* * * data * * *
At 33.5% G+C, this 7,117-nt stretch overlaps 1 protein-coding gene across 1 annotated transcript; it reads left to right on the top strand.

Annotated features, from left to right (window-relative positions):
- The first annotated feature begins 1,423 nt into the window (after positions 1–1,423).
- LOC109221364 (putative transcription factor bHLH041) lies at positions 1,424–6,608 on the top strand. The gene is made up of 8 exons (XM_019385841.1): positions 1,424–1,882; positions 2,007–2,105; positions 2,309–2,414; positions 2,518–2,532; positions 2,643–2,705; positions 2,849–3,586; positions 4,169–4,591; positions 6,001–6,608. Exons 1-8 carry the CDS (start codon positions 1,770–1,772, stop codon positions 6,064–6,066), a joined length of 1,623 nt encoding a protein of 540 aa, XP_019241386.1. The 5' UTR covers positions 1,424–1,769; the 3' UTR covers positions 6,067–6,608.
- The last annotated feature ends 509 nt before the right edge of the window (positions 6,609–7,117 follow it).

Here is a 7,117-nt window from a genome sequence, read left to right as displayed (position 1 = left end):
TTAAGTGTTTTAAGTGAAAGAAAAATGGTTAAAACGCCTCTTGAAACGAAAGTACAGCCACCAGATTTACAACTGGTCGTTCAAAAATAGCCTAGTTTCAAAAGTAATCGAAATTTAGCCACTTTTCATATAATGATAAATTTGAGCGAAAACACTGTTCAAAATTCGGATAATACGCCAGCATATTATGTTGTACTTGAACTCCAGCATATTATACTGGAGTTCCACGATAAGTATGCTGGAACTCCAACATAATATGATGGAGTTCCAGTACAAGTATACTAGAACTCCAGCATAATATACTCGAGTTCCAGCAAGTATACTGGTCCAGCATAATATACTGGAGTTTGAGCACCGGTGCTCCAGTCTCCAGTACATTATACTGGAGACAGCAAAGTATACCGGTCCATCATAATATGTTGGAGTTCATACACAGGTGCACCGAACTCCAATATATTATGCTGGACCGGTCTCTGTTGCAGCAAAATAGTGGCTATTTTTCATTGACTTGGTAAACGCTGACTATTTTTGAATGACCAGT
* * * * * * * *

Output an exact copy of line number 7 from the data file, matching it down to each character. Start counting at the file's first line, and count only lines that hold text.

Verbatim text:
TTAAGTGTTTTAAGTGAAAGAAAAATGGTTAAAACGCCTCTTGAAACGAAAGTACAGCCACCAGATTTACAACTGGTCGTTCAAAAATAGCCTAGTTTCAAAAGTAATCGAAATTTAGCCACTTTTCATATAATGATAAATTTGAGCGAAAACACTGTTCAAAATTCGGATAATACGCCAGCATATTATGTTGTACTTGAACTCCAGCATATTATACTGGAGTTCCACGATAAGTATGCTGGAACTCCAACATAATATGATGGAGTTCCAGTACAAGTATACTAGAACTCCAGCATAATATACTCGAGTTCCAGCAAGTATACTGGTCCAGCATAATATACTGGAGTTTGAGCACCGGTGCTCCAGTCTCCAGTACATTATACTGGAGACAGCAAAGTATACCGGTCCATCATAATATGTTGGAGTTCATACACAGGTGCACCGAACTCCAATATATTATGCTGGACCGGTCTCTGTTGCAGCAAAATAGTGGCTATTTTTCATTGACTTGGTAAACGCTGACTATTTTTGAATGACCAGT